edited by Reta Halteman Finger and Kari Sandhaas.
Innisfree Press: Philadelphia, 2004.
269 pp, $17.95 softcover.
Reviewed by Anne Linstatter
In September, 1974, a daughter was born in Chicago. She lived only 20 years but her grace and truth changed many lives. The Wisdom of Daughters is a collection of articles, poems, and art that gives us today a glimpse of who she was and how powerfully God used her.
“I have to tell our truth while I have breath,” she said, as recorded in a poem by Irene Zimmerman.
This book is a breath-taking potion of strong truths about women, Scripture, church, family, society, history. It took years to uncover and digest these truths, appearing quarterly in the journal Daughters of Sarah, yet here are many of the strongest, funniest and most unsettling pieces, side by side in dazzling intensity.
Reading them now is critical to your survival. Yes, if you’re like me, you have many issues of DoS stacked on shelves in your garage or basement, but these life-giving words deserve better. For instance, “The Elder Sister” by Virginia Wiles hit me like a sermon spoken by someone spying on my life today. It’s about the typical young woman’s “sin of self-sacrifice (sacrifice of the self),” which leads to enmeshment, as opposed to the male’s sin of pride leading to alienation. I remember hearing or reading about this years ago, but I need to hear Wiles’ conclusion again today: “For one who is enmeshed (with others, with God), Christ suspends the ultimacy of her relationships, without destroying those relationships.”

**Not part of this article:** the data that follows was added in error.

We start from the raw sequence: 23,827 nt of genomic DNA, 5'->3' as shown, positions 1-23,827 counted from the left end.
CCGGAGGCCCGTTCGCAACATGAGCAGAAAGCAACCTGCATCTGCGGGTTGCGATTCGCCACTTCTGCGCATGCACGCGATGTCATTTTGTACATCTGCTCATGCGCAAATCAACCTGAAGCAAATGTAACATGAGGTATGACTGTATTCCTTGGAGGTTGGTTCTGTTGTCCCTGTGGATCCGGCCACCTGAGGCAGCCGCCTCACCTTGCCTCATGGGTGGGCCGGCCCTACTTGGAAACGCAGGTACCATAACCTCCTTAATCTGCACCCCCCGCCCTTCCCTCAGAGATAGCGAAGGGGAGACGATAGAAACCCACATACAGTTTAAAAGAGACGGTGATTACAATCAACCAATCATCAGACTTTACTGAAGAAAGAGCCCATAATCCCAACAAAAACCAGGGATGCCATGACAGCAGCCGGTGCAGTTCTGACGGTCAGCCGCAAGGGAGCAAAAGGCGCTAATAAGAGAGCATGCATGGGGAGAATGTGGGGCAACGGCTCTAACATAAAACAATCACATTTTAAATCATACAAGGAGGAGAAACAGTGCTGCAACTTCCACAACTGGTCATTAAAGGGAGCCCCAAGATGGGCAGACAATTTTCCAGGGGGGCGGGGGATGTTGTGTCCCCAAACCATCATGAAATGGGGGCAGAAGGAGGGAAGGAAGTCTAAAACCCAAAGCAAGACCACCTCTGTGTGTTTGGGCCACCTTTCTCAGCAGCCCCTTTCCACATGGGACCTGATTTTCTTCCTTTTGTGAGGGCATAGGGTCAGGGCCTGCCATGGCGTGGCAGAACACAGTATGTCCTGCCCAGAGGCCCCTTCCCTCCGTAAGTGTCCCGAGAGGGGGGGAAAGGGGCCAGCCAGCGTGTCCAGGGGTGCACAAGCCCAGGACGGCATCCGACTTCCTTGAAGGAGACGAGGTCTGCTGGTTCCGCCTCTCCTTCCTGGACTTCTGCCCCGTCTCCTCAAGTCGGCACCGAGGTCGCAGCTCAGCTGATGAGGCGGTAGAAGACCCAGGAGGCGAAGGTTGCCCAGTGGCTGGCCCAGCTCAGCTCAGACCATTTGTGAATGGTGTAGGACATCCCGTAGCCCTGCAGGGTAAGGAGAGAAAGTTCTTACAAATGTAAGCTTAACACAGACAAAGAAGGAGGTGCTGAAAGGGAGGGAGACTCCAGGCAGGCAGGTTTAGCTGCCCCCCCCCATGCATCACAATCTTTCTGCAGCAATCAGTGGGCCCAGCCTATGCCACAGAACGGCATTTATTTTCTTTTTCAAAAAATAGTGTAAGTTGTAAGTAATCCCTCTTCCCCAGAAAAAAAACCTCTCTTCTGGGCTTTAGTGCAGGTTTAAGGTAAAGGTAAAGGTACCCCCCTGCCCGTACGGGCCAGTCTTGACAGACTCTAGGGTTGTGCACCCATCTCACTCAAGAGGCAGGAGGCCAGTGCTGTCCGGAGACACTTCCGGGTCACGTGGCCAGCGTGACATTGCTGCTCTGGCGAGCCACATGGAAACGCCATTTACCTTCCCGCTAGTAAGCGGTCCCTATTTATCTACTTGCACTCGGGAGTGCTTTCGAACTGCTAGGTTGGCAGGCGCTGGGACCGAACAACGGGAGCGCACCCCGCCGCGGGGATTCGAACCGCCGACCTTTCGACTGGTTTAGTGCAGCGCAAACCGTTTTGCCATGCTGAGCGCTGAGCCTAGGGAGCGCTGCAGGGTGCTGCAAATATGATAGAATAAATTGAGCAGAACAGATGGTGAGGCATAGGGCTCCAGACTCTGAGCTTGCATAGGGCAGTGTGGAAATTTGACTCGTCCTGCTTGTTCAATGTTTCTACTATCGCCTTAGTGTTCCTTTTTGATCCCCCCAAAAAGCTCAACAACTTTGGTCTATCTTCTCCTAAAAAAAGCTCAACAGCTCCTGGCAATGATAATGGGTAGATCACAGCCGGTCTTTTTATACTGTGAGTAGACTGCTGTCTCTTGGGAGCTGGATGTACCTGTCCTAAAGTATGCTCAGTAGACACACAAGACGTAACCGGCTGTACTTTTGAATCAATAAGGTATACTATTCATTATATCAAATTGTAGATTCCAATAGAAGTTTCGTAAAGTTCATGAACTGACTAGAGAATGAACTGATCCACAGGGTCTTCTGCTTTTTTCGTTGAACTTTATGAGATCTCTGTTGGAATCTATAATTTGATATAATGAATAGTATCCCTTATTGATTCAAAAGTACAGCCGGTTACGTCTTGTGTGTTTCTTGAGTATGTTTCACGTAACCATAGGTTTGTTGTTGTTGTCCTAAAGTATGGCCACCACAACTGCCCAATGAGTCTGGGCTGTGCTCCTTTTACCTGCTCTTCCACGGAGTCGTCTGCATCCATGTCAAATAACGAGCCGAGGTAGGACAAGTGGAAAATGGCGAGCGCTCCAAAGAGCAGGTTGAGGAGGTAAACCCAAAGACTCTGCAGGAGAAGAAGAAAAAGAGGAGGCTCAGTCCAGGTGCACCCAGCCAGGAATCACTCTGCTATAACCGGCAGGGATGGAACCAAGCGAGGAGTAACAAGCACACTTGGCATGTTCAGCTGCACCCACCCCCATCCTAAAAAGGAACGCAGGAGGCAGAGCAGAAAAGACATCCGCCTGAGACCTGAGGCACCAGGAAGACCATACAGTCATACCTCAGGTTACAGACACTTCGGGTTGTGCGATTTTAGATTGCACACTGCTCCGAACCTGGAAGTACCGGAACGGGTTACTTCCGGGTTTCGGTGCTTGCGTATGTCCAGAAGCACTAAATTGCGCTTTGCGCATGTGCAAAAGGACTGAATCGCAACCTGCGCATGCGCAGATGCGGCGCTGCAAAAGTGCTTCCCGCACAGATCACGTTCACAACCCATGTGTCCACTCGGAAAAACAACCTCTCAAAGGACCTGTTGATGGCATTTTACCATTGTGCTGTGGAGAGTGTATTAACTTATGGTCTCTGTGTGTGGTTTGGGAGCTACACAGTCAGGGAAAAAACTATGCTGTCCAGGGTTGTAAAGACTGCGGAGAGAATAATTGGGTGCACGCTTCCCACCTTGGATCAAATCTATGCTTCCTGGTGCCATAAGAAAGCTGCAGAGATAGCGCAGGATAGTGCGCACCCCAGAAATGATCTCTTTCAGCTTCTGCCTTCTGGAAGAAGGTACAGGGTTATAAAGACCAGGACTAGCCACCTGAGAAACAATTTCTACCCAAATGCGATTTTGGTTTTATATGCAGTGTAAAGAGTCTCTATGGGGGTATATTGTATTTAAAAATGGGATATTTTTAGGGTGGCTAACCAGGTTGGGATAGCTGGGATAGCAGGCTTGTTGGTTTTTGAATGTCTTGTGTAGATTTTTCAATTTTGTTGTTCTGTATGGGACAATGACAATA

If you weren’t following biblical feminism in the 1970s, ’80s, or ’90s (or weren’t born yet), this book will provide a kaleidoscopic history of the ideas and issues that swept through our souls during those years. It’s a great gift to give a Generation X feminist, or to give to some friend or relative still standing on the Beverly LaHaye side of the fence–no telling what the two-edged sword of truth might do.
If you were a part of it all, as I was, you will read with special delight, recognizing names and articles, laughing at the seriousness with which we confronted things like the “Chain of Command” in 1980, shivering to remember the animosities aroused by debates over abortion and homosexuality.
Repeatedly this book reminded me of how deeply EEWC and Daughters of Sarah have been intertwined. They are like two sisters, or two groups of sisters with some belonging to both communities; many authors in the book have also been EEWC’s national council members, coordinators, plenary speakers. It was a joy to encounter beloved names such as Lucille Sider Dayton, Gracia Fay Ellwood, Roberta Nobleman, Juanita Wright Potter.
Remembering all these sisters who wrote for Daughters of Sarah and worked for EEWC, in the context of the first chapter, “Women in Scripture” and the last chapter, “Herstory,” I got a sense of how our generation fits into the sweep of time. Sarah, Huldah, Mary of Magdala, Perpetua, Edna Griffin, Phoebe Palmer, Catherine Mumford Booth, and Mahalia Jackson live on in Reta Halteman Finger, Nancy Hardesty, Letha Dawson Scanzoni, Virginia Ramey Mollenkott, and the rest of us led by the Holy Spirit today.